Thursday, May 15, 2008

The waiting is the hardest part . . .

Okay, that's a blatant Tom Petty rip-off.

I promised myself not to obsess about waiting to hear from the editor. Promised. And actually, I was doing a decent job. Granted, I was obsessing about the number of views my blog is getting (and feel free to post comments, dear readers!), but I was keeping the fretting about editors to a minimum.

But then something wonderful happened to a friend.

She is in rarefied air these days - an agent signed her less than three weeks after requesting a full manuscript from the Chicago conference. I believe the correct description is "snapped her up," and is planning on shopping her novel around within the month.

I am absolutely thrilled for my dear friend! This is super exciting, even if she does need to remember to breathe. And what's more, soon she'll be back in the central time zone. Very exciting stuff.

But now, I'm obsessing. This agent moved quickly - very quickly. Which is great for my friend, because her writing is really spectacular, and I'm totally buying the Riesling the next time I see her. But knowing that these things really can happen almost overnight makes my personal wait that much harder.

So let's all use the power of positive thinking in the interim. We'll all envision her books go to auction, landing her a major contract and on the NYT list (at which point, she's buying the Riesling).

But for me personally? I'd like to think that it's going to go something like this.

The editor will request the full manuscript, finding the whole thing as good as the first three chapters. She will then ask to see what I've got on the second novel (which is really taking shape, thank goodness!). She will tell me to get an agent so that I can properly review the contract she's going to offer me. Agents will be happy to take me on, because I've already got a contract near the table. My agent (and volunteers are welcome here) will go to bat for me, hammering out a nice contract for at least two books with the editor. The editor will make suggestions, I will make changes, and in 12 to 24 months, Marrying the Emersons will hit the shelves with critics using words like "powerful," "moving," and "beautifully written." A few months later (because it's not that far from being publishable), The Best They Could will come out, stunning critics with its scope and depth. Hollywood will start to make some noises, the foreign rights will get snapped up, and suddenly I'll be a Book of the Month Feature while working on the next set of stories about my people.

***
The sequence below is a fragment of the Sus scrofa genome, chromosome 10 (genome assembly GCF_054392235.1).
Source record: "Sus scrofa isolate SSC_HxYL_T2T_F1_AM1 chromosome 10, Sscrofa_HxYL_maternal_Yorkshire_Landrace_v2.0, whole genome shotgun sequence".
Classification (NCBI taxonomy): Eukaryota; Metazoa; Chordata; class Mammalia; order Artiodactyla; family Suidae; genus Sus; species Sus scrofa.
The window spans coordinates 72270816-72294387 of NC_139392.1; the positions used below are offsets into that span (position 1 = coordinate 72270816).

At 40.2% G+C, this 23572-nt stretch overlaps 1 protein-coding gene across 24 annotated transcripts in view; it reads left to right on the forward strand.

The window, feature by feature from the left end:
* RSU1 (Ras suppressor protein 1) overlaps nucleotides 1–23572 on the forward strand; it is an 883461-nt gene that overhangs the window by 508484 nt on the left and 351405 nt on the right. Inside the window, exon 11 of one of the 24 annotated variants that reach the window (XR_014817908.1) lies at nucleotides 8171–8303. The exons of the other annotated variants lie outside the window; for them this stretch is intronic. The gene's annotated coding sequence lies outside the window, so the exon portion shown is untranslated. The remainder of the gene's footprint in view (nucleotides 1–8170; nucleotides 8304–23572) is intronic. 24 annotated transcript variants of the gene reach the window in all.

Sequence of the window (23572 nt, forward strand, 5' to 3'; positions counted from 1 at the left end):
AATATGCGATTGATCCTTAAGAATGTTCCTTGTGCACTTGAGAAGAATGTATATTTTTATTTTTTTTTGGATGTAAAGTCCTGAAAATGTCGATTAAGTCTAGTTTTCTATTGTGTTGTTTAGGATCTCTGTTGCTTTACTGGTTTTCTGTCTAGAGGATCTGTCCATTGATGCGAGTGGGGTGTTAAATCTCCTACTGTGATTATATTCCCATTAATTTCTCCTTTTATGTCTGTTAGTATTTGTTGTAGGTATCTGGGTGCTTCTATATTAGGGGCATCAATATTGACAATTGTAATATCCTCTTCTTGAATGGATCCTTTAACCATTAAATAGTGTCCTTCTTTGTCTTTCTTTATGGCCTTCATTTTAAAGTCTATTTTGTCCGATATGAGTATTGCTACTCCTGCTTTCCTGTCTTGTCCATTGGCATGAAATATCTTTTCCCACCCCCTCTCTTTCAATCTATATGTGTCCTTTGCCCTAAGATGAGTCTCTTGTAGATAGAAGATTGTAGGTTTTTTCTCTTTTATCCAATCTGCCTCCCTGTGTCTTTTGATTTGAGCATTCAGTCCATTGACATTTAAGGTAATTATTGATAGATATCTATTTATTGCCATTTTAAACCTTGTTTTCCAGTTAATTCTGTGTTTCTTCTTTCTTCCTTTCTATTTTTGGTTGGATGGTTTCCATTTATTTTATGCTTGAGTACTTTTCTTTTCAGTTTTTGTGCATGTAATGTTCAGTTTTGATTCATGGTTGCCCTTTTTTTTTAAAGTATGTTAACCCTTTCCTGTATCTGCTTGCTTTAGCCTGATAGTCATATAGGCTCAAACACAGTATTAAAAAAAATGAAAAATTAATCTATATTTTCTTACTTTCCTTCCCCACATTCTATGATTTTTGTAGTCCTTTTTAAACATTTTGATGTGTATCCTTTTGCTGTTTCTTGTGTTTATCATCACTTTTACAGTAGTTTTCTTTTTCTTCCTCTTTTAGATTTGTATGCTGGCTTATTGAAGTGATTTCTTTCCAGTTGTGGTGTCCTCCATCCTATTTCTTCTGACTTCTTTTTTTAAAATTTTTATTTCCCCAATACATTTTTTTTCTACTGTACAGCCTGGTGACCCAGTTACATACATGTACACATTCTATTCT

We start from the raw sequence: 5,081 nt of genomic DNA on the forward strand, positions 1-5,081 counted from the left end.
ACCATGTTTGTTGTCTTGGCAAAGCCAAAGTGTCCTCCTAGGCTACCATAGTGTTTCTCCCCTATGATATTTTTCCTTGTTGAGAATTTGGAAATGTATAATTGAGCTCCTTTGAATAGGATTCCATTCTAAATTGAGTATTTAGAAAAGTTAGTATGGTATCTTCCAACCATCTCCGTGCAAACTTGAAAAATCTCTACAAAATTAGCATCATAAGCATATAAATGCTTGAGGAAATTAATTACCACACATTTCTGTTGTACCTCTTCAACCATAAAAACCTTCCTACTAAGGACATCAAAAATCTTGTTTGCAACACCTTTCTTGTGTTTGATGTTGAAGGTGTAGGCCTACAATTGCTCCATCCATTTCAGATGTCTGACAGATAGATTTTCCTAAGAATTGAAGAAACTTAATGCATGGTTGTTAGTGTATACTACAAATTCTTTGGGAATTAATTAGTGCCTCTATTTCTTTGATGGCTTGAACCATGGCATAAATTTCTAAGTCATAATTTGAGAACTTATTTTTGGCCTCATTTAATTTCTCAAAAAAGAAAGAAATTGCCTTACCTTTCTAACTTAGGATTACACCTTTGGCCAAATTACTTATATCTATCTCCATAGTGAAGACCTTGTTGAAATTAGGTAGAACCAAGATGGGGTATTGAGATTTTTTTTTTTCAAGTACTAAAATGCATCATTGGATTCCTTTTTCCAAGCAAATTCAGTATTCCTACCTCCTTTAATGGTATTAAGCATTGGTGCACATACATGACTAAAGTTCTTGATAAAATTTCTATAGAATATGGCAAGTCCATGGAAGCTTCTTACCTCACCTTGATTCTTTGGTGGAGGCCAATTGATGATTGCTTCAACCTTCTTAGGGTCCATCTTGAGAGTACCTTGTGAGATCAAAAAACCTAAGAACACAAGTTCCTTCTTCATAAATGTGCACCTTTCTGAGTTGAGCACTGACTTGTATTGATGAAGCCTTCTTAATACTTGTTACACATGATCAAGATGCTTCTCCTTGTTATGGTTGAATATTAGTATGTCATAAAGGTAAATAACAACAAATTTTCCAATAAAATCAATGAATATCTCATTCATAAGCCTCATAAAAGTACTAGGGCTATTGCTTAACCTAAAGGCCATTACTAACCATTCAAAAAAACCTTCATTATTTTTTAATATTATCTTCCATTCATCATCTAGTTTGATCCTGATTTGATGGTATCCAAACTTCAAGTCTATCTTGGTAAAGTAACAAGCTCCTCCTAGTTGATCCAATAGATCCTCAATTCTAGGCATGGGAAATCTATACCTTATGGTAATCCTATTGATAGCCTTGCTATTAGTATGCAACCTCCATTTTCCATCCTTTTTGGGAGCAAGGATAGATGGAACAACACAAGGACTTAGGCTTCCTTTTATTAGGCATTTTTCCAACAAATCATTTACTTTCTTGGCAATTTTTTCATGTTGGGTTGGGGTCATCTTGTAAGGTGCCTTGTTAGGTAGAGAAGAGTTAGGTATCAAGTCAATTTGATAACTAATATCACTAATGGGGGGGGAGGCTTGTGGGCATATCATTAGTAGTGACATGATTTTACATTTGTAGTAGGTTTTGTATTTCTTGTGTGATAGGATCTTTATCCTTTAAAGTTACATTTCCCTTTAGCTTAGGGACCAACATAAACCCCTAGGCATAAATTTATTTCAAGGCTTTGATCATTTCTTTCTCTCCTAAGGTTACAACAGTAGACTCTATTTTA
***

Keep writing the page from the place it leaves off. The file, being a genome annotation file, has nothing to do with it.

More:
Have you watched The Muppet Movie recently? Not everyone quotes Kermit the Frog, but he's big in our house these days. Anyway, Kermit sings at the end of the movie, "Life's like a movie/write your own ending/keep believing/keep pretending/we've done just what we set out to do."

I'm writing my own ending, and as long as I believe in it, it will come true.

I just have to be patient.


Saadia Ali Aschemann said...

But I don't understand WHY the whole lit biz needs to be so complicated, you know? I mean, why, why, WHY do we have to submit the first three chapters and then the whole thing and then wait and wait and wait??? It's excruciating!

BTW, what conference did you attend in Chicago? I have to go next year, Girl!

Sarah M. Anderson said...

The Chicago Spring Fling, by the Chciago North RWA. It was really good, but I'm somewhat sure it is a biannual thing, which is a major bummer, because I'd go every year.

I think I just dated myself with "bummer." Oh well.

Caley Greene said...

Congrats to the friend. Positive thoughts in excess abound. And I totally share the waiting nerves. Yup, next Spring Fling is 2010, which as long as it falls between semesters I'm golden!

Andrea Dickinson said...

It's all about positive thought! Have you read The Secret? You can make your future whatever you want it to be.

Sarah M. Anderson said...

I hadn't read that, Andrea, but I had other people mention it to me.

Not a very well kept secret . . .